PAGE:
End the Confederate Flag


The Appalachian Online


Correction: The previous piece mentioned Plessy vs. Ferguson as the court case which integrated schools, but this is actually Brown vs. Board of Education.

To some it’s a representation of their heritage and southern pride, but to others the Confederate flag represents an integral part of their identity.

To minority groups, it’s the ultimate symbol of racism, hatred and a history of subjugation.

In recent years, there has been debate over whether the flag is appropriate to be used in today’s society, especially in the South Carolina capitol building after the Charleston shootings.

However, the Confederate flag that is used by people today is not the actual flag used by the southern states during the Civil War.

What it actually is, according to CNN, is the battle flag for the Army of Northern Virginia under the command of General Robert E. Lee. The actual Confederate flag was the “Stars and Bars” that was flown from 1861 to 1863.

The battle flag was later incorporated into the second and third flags, “The Stainless Banner” and “The Blood-Stained Banner” respectively. However, it was merely the sign for the Navy and not for secession as a whole.

After the end of the war, most forms of the flag saw little use, with famed Confederate general Robert E. Lee writing that “[I] think it wiser moreover not to keep open the sores of war, but to follow the examples of those nations who endeavored to obliterate the marks of civil strife and to commit to oblivion the feelings it engendered.”

Nearly 80 years after the end of the war, the flag began to see use, as, according to The Week, Strom Thurmond’s State’s Rights Party began using the flag in 1948 as a sign of defiance against the government

The specific actions they were defying were the president’s rights to enforce Civil Rights laws in the south.

Further into the future, Georgia modified its state flag into a version of the contemporary Confederate flag in protest of Brown vs. Board of Education, which integrated African American children into public schools.

The flag then went on to be used by protesters at the University of Missouri to protest the integration of schools.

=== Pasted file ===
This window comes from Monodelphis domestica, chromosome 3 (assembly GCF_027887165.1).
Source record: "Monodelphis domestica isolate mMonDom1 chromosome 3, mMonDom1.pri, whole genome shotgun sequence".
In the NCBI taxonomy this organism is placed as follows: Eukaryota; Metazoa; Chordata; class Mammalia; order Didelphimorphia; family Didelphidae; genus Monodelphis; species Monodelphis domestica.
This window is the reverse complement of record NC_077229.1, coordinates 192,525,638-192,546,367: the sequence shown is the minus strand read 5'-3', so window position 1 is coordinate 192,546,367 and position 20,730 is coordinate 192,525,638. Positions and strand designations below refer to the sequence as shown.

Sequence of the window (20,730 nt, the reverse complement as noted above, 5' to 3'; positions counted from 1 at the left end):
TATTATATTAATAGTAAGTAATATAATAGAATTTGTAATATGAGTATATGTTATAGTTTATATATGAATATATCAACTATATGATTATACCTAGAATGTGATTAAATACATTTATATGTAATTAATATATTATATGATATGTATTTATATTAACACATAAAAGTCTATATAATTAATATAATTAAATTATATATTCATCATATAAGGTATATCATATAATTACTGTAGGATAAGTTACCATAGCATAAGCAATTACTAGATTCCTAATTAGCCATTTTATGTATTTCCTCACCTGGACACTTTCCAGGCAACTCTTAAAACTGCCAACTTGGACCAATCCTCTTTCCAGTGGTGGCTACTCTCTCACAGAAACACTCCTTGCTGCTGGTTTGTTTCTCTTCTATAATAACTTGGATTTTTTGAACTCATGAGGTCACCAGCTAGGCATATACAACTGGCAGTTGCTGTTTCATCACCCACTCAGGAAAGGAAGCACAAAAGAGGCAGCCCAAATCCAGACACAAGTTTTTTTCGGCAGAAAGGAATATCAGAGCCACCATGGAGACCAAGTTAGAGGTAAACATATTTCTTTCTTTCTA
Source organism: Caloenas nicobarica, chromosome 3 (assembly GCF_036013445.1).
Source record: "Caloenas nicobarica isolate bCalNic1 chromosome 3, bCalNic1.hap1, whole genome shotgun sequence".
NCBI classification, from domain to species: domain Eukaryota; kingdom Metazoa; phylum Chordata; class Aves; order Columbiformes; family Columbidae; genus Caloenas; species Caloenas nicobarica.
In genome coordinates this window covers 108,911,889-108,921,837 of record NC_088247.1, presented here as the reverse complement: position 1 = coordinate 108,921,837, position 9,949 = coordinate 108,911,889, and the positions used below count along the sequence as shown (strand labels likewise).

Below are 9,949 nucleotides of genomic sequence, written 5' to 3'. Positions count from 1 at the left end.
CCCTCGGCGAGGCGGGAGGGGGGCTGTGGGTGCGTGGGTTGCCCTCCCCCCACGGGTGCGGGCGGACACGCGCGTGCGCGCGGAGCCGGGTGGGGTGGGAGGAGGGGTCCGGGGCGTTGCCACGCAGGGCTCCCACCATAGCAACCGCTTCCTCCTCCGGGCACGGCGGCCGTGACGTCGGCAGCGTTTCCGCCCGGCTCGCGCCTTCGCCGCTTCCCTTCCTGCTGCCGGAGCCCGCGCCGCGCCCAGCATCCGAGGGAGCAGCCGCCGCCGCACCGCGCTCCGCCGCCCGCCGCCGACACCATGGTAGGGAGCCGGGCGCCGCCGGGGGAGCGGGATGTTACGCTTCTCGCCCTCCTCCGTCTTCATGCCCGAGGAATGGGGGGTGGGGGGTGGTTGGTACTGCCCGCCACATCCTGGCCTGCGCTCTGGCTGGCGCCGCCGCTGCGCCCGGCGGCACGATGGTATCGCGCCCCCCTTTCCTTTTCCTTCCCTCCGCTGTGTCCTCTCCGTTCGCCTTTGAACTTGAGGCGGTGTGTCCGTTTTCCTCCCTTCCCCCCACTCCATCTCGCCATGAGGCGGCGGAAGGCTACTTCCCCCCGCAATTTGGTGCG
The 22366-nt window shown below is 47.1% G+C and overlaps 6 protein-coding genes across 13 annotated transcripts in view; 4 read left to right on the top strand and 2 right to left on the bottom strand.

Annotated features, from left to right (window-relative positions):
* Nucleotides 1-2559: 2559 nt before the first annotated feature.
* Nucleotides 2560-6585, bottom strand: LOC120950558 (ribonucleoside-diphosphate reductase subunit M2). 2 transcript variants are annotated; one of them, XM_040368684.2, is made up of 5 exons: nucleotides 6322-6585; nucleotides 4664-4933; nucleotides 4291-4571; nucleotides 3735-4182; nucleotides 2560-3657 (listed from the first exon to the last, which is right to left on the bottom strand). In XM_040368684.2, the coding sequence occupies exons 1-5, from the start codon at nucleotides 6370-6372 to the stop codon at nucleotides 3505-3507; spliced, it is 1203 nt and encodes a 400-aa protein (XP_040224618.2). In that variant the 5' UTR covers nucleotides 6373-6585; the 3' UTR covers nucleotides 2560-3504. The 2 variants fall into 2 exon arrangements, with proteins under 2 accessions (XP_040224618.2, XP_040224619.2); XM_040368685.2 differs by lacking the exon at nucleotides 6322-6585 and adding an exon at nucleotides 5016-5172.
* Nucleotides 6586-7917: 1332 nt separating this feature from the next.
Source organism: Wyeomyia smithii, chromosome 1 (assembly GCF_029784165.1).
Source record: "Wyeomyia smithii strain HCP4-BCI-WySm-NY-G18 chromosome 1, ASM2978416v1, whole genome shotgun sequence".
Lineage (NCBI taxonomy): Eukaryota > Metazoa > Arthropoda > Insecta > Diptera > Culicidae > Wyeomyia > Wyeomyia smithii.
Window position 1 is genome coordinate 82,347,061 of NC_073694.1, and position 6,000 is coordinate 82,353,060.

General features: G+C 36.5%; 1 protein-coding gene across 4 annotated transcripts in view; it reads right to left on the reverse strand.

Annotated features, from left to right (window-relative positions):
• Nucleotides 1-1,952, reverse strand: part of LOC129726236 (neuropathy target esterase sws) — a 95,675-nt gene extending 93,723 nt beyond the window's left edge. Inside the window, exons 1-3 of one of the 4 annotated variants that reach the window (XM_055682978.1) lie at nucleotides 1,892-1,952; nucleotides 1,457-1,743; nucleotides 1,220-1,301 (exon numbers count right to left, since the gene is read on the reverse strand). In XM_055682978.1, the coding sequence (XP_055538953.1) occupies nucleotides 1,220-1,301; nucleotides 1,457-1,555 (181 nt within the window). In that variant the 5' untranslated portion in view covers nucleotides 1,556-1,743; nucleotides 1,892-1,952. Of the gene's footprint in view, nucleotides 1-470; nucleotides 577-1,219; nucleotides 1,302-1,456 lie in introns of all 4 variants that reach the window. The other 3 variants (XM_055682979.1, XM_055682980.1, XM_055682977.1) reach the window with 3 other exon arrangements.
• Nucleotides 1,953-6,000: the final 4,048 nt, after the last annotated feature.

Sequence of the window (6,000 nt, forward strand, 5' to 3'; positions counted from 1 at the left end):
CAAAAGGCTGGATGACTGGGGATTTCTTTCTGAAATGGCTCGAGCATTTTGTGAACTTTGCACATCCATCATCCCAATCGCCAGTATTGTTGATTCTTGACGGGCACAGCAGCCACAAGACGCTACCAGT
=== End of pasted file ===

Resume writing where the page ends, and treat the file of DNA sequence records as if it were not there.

In a more modern day example, a 2015 NBC News article shows the flag being defended en masse by KKK members from all across South Carolina in response to flag protests by African Americans in the wake of the Charleston shootings.

A pattern pops up when the contemporary use of the flag is scrutinized, which is that more often than not, the flag is used as a racist reaction to the progression of civil rights.

Since the mid-1900s the Confederate flag has been raised by racist organizations and people as a symbol of hatred and oppression.

While some may claim that it is a proud aspect of their heritage, the use of the flag amounts to little more than an admission to ignorance at best, and thinly veiled hatred at worst.

The use of the flag by shows an ignorance of history, of the subjugation and oppression that African Americans have experienced throughout the history of America.

By others it is malice, it’s meant to be a reminder to African Americans that they aren’t welcome, that those who fly the flag will never consider them to be equals.

On a positive side, according to a Pew Research Center study, only eight percent of people across the United States actually display the flag in their home or office.

Additionally, they found that only eight percent of white people across the country display a positive reaction to the flag, with 29 percent showing negative reactions and 61 percent not caring either way.

So the good news is, not a lot of people actually use the flag. The bad news is that roughly twenty-five million people across the US still display the flag and show pride in it.

Frankly that’s disgusting, not only for the racism inherent in the flag, but also for the anti-patriotism associated with it.

The Confederacy, essentially a rebellion by the south in response to the north wanting to end slavery, lost the war.

There wasn’t a truce, the south didn’t get to remain a separate entity, it lost, and had to be reintegrated with the Union.

Flying the flag in any way should be seen as an act of treason, as the person flying the flag is supporting a long dead insurrection against the government.

In the end, either way you look at it, the Confederate flag is a blemish on society.

It’s a treasonous symbol of racism that has no place in modern America and it’s absolutely disgusting that people defend its use.

So as a society we should do our best to end the use of the Confederate flag. If not for unity, do it so that at least America doesn’t look more ignorant than it already is.

Q Russell is sophomore journalism major from Charlotte, North Carolina